The word superbug strikes fear into the hearts of healthcare providers for good reason. These strains of bacteria are resistant to almost all types of antibiotics. In the United States, superbugs are responsible for killing 23,000 people a year and infecting more than 2 million.
In February 2015, superbugs were in the news when a bacteria known as carbapenem-resistant Enterobacteriaceae, or CRE, was tied to two deaths and five infections at the Ronald Reagan UCLA Medical Center. The infections were tied to duodenoscopes, which are inserted by mouth to access patients’ small intestine, pancreas, and liver.
UCLA Medical Center and the endoscope’s manufacturer, Olympus Corporation, were careful not to blame one another for the problems. However, the cooperation between the makers and the users of the endoscope is expected to quickly break down once the inevitable malpractice lawsuits are filed. As John Culhane, of the Family Health Law & Policy Institute at the Widener University School of Law in Delaware, states, “The bottom line is that the two defendants will be hauled into court, and they’ll be trying to do two things: One, they didn’t do anything wrong; the second thing is to pin the blame on the other defendant.”
The family of one infected patient, an 18-year-old man who spent 83 days in the ICU after an endoscope procedure, is suing Olympus Corp. His lawyers claim the manufacture knew that the complex design of the scope made it nearly impossible to clean off dangerous bacteria. The lawyers say the instruments were sold to maximize sales and profits at the expense of the health and safety of the public.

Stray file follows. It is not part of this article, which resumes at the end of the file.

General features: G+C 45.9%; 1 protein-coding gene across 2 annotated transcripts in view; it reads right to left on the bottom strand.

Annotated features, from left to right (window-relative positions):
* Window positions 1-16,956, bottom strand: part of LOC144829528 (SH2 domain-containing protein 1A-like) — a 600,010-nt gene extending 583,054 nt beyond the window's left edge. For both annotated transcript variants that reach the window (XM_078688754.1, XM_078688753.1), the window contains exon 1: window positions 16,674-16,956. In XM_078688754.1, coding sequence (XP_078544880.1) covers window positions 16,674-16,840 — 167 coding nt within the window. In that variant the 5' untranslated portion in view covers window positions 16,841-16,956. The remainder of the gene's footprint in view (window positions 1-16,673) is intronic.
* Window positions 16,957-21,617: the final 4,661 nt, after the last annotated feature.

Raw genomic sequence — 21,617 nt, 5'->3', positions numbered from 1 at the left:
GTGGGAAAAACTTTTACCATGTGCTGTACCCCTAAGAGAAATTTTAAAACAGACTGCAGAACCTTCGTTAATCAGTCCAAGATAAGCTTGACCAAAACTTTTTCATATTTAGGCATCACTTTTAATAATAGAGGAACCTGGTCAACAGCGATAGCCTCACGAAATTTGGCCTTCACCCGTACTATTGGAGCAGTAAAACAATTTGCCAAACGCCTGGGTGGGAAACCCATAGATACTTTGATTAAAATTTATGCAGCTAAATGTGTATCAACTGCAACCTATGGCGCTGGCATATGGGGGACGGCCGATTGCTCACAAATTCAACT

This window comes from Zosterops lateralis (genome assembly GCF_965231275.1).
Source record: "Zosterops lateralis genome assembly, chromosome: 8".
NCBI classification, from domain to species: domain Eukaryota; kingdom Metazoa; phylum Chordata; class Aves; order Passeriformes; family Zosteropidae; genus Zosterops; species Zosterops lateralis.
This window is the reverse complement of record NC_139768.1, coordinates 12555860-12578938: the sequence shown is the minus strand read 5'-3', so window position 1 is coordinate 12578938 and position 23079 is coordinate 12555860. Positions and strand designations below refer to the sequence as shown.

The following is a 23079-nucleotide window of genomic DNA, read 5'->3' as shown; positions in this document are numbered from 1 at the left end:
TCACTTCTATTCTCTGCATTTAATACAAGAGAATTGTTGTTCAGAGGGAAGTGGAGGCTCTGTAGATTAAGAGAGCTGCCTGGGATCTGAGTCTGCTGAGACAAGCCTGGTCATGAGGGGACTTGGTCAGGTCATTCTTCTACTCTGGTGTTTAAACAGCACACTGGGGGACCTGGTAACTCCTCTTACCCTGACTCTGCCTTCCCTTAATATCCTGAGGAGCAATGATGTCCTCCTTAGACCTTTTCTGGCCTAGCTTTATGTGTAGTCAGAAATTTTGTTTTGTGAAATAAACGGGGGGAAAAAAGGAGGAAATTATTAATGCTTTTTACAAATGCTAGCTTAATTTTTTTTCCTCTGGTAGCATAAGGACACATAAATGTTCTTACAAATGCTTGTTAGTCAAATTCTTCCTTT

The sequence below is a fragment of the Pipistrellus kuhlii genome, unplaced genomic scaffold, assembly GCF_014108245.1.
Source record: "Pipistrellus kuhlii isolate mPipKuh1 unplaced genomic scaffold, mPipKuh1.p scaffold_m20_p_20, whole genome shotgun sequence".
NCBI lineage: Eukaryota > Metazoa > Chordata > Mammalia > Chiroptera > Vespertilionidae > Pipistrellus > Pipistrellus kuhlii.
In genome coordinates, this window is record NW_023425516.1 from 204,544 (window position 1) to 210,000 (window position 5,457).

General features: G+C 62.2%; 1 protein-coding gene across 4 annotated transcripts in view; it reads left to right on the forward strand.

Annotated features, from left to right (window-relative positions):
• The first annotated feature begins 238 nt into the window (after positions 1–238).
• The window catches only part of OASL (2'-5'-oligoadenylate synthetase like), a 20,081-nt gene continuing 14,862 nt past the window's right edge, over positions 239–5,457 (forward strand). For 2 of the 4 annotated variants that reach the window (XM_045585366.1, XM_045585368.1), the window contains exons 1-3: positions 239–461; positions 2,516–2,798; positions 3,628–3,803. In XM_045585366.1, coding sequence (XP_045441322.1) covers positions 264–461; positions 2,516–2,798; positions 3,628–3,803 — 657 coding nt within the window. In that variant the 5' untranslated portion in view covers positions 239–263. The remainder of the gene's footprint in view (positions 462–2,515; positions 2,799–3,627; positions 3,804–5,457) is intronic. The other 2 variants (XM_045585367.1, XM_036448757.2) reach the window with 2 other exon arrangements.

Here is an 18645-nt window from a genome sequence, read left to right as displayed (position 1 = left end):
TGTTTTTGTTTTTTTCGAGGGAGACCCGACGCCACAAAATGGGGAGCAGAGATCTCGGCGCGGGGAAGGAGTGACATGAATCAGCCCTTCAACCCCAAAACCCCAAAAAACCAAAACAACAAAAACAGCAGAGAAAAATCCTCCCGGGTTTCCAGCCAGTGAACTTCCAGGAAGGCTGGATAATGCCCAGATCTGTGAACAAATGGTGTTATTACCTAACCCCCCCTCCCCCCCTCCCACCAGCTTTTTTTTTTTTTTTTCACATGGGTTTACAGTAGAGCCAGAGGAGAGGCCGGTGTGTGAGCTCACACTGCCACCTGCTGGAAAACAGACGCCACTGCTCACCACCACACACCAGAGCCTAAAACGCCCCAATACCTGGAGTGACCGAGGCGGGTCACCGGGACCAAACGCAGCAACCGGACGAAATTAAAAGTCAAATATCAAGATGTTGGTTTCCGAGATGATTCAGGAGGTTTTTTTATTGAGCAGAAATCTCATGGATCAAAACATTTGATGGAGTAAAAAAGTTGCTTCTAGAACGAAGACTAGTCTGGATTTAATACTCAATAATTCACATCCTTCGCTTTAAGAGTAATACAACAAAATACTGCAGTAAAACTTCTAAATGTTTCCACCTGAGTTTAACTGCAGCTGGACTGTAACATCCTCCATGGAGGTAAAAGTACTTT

Problems for Olympus magnified when the FDA revealed that over 135 patients might have been exposed not only to superbugs, but to HIV and hepatitis as a result of the endoscope procedures. In Pittsburgh alone, malpractice lawyer Brendan Lupetin is representing more than 200 patients in a class-action suit against a Pennsylvania clinic accused of not properly sterilizing its endoscopes. In Los Angles, lawyers are targeting both UCLA, Olympus, and third-parties who were responsible for maintaining and sterilizing the equipment.
Some health care and sterilization experts say there is no guarantee of success with these malpractice lawsuits, which can cost hundreds of thousands of dollars to prepare. It’s hard to prove the cause of an infection, and doctors rarely list infection as the cause of death. Lawyers for the hospitals say that proving causation is impossible; some patients might have had superbug infections when they entered the facilities. Whatever the case, the superbug blame-game will likely continue for years as the cases wind their way through court.